There are so many books on risk that my first question about a new one is always, what does it add to the field?
In Deborah Lupton's case, the answer is a lot but not enough. The author presents interesting examples - many of them from Australia- and useful theoretical analysis, but she spends too much time reviewing the work of Ulrich Beck, Mary Douglas and Anthony Giddens.
Risk research in this country and elsewhere, particularly Australia, seems to be going in two directions. One group of researchers continues to discuss risk society using to a large extent abstract ideas and little empirical data. The second group - spearheaded by Douglas, Michael Thompson and John Adams - discusses cultural theory, which is fascinating (particularly its prospects for prediction) but not universally accepted. It is based on empirical research in France, Sweden, Norway and the UK.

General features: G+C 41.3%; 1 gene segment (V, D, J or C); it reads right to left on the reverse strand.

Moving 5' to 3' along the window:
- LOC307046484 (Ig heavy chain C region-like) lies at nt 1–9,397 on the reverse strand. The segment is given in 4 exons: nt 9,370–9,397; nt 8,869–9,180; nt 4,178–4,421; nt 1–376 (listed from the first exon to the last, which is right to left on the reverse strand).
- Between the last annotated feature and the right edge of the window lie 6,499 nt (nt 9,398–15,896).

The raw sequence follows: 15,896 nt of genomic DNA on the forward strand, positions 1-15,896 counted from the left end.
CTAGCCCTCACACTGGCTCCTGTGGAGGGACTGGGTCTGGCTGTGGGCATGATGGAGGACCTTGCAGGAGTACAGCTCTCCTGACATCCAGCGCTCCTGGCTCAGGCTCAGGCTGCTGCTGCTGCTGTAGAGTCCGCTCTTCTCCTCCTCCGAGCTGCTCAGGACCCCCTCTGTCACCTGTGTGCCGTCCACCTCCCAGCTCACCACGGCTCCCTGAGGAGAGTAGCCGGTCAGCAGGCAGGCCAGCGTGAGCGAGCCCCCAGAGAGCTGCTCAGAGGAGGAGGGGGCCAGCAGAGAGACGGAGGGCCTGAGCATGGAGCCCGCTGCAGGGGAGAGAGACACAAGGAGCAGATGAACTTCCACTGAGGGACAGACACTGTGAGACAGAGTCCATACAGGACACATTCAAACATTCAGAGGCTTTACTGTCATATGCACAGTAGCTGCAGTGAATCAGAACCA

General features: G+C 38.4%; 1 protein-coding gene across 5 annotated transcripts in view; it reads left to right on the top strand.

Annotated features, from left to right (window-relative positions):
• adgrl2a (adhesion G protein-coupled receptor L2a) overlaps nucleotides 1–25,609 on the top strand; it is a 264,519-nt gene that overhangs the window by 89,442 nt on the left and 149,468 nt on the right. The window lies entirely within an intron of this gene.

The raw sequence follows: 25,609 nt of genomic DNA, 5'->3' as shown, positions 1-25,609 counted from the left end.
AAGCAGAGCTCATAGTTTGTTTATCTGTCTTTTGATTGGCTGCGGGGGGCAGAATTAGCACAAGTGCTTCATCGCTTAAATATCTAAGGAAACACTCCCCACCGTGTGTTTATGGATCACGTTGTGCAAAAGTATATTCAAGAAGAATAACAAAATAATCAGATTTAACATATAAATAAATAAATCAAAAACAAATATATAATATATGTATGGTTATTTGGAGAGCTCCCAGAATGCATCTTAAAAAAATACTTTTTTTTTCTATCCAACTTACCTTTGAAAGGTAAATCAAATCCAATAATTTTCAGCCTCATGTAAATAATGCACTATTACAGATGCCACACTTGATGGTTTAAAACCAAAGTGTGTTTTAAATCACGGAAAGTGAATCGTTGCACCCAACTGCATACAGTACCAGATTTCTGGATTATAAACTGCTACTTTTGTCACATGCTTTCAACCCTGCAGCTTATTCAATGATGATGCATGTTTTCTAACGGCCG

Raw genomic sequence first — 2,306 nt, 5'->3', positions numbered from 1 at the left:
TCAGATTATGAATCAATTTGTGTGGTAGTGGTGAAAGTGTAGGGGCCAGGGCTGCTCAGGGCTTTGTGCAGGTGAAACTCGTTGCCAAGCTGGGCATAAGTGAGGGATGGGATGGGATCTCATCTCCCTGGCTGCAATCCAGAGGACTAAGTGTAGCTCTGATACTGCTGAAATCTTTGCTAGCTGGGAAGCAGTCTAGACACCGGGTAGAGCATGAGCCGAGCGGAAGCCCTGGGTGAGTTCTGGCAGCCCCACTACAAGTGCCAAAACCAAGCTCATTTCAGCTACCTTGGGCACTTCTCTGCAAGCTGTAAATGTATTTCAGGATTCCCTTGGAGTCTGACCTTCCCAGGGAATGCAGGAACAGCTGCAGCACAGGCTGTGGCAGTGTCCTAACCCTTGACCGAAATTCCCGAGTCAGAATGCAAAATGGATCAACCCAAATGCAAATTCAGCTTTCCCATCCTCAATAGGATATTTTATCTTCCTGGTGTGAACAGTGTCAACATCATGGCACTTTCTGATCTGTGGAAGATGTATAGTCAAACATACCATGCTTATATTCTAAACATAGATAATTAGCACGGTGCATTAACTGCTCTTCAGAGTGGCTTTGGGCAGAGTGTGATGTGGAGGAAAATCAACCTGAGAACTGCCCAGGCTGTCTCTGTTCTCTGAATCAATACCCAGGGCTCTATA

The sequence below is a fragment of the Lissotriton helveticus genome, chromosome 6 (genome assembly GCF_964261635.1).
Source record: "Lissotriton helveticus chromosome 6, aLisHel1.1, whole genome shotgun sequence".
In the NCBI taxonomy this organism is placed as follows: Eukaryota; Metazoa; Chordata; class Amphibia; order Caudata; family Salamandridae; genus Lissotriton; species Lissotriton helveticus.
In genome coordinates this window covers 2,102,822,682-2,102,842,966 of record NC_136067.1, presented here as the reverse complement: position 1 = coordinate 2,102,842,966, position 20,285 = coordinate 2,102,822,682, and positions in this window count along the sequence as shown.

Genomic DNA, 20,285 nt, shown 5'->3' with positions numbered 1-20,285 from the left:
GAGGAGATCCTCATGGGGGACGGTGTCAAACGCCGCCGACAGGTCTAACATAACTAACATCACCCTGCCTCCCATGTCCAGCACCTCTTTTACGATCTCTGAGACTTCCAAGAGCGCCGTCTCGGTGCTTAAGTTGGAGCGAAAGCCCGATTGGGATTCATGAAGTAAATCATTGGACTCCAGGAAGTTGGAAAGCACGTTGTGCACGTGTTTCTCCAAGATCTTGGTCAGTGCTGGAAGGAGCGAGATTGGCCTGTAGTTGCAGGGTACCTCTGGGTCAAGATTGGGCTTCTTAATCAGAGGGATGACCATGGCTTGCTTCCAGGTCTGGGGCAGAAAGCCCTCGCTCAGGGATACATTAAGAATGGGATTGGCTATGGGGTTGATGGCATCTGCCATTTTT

I would like to see more discussion of alternative theories that have not been adequately brought into the field. These include theorists such as Foucault, whom Lupton discusses in some detail, but also ideas from political science (such as social capital) and from anthropology (the importance of identity in understanding public perception of risk).
The book goes some way to adding a new dimension to risk research but does not go far enough. However Lupton does use worthwhile examples, such as the scale of water supply in Sydney and the role of carnival in her description of risk and pleasure, that make her book an interesting read.
Ragnar Lofstedt is lecturer in social geography, University of Surrey.
Author - Deborah Lupton
ISBN - 0 415 18333 2
Publisher - Routledge
Price - £35.00
Pages - 180